Down on the farm, there are a lot of potential problems that can cause a farmer to have a really bad day. Some of these events are out of their control, such as too much foul weather or not enough rain. Commodity prices set by Wall Street traders hundreds of miles away from the farm can have a huge impact on profits. All the farmer can do is ride out those "storms."
Then there are some issues that can put a damper on a farm day that could be totally preventable. That has to do with farm equipment use. Are you pushing your tractors to the limit? Here are some of the mistakes you might be making with your farm equipment.
Not Checking the Owner's Manual
Just as with your pickup truck, every piece of farm equipment comes with an owner's manual. Although you should keep it in a safe place to refer to, if you don’t, you can probably find it online. Beyond the basics of starting up and operating that equipment, those manuals can also provide guidance with regard to proper use. For instance, you might be using a planter with the wrong depth settings. The same can be true for a thrasher or baler.
Solution: A minor adjustment can make all the difference when it comes to grinding gears. That is a sound you never want to hear out in the field.
Running the Machine Beyond Performance Levels
Do you know how fast your tractor can ride? Despite what you might think, most farm equipment is not meant for street racing. Every machine has predetermined performance levels. Those aren't just quaint recommendations, but vital guidelines as to how "hot" you can operate that piece of equipment. To go beyond those performance levels is to invite breakdown.
Solution: Slow down while performing your equipment tasks.
Ignoring Maintenance Check-Ups
Getting a piece of heavy-duty farm machinery serviced is not as easy as rolling up in your car to your trusty mechanic. Too often, farmers will let these maintenance check-ups slide until the machine seizes up or worse.
Solution: Since you use your farm equipment on a regular schedule, it helps to set the same kind of schedule for routine maintenance check-ups. The money you spend on check-ups will come back many times over when you avoid a serious breakdown.
Skipping Parts Replacement
If there is one thing a farmer knows, it is that all things are connected. That applies to conditions for growing, and to keeping farm equipment running efficiently. Just because one thing breaks on a piece of equipment doesn't automatically mean you can replace that single part and the problem is solved.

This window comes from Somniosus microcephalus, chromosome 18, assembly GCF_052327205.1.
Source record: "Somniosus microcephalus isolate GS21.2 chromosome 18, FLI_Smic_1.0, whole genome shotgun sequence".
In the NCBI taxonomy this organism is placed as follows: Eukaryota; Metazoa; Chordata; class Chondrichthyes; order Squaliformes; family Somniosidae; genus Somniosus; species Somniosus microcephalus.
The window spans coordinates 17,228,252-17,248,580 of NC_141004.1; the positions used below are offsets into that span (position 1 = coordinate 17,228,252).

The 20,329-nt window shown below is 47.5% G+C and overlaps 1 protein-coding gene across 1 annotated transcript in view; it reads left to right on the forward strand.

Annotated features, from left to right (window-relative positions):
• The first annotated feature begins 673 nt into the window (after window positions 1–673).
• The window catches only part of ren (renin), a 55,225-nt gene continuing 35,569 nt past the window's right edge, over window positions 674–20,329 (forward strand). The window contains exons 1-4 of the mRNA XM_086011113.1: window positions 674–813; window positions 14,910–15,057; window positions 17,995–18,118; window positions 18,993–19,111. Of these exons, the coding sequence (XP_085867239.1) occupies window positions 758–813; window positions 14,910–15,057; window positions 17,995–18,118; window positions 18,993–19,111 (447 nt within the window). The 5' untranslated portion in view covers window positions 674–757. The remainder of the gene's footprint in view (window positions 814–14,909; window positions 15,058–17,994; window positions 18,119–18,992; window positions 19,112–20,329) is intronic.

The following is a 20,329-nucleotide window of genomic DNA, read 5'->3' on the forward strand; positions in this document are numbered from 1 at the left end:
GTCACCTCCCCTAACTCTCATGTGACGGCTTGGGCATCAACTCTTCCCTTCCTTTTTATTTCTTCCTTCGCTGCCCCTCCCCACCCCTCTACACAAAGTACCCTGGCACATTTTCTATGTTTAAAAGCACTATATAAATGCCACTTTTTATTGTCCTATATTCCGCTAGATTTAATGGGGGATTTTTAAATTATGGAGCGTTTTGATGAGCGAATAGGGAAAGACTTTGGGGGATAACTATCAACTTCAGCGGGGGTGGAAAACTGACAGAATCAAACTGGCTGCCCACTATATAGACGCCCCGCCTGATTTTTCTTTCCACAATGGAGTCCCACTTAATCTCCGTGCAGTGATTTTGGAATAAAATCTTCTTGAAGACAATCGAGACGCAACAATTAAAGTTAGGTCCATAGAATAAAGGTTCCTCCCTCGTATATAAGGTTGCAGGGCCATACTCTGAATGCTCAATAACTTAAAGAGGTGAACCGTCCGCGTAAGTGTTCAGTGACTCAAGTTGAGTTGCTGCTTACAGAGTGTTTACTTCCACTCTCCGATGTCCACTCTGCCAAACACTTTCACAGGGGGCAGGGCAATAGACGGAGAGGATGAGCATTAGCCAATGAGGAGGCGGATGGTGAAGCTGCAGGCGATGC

Solution: Sometimes you need to look at the underlying cause that instigated the malfunction. That might mean replacing a few parts, but it will be money well spent.
Practicing Lousy Storage
The harvest is over. Time to put away the equipment until next year. Clearly, you'll want to secure that piece of farm equipment in a safe, dry place, but just parking it after a season of work might not be enough.
Consider the combine. This is a piece of equipment that could have bits of corn, wheat or other crops caked up in the carriage. That is going to be like a buffet for rodents during the winter. It's not a stretch to imagine those rats chewing through wiring to get at the bits of corn. They might even build a nest in there.
Solution: The better approach would be to thoroughly clean those machines before they get locked up for the winter. Two words: compressed air. If brushes or other cleaning methods aren’t getting your equipment as clean as it needs to be, use a compressor on a low setting and follow basic compressor safety practices.
Running in the Wet
There may come a time when the clock is running on the harvest and you can't wait for the acres to dry up. You make the call to push your equipment through the rain and mud. That is a call that could come back to haunt you. Those are the exact kinds of conditions that can put a strain on the mightiest of tractors and combines.
Solution: If you can wait a day, then it might make all the difference.
Turning a Blind Eye to Warning Signals
There are many motorists who go into a blind panic at the first appearance of the "check engine" light. That light pops on for a reason. It means something's up. Yes, you can still operate the vehicle, but you'll need to get it to a mechanic ASAP.
That same principle applies to farm equipment. Too often, a farmer will not only ignore those warning signals but also find ways to shut them off. That never fixes the problem. There could be serious mechanical wear and tear going on, which could create a dangerous situation or expensive fix.
Solution: Be preventative. Seek assistance immediately at the first sign of a problem.
All of these suggestions are meant to help make you a smarter farmer. There is always a lot going on between planting and harvesting. By getting into the routine of regular maintenance check-ups, paying attention to the warning signals, and using the equipment as it was designed, you'll be able to focus on the crops and not your machines.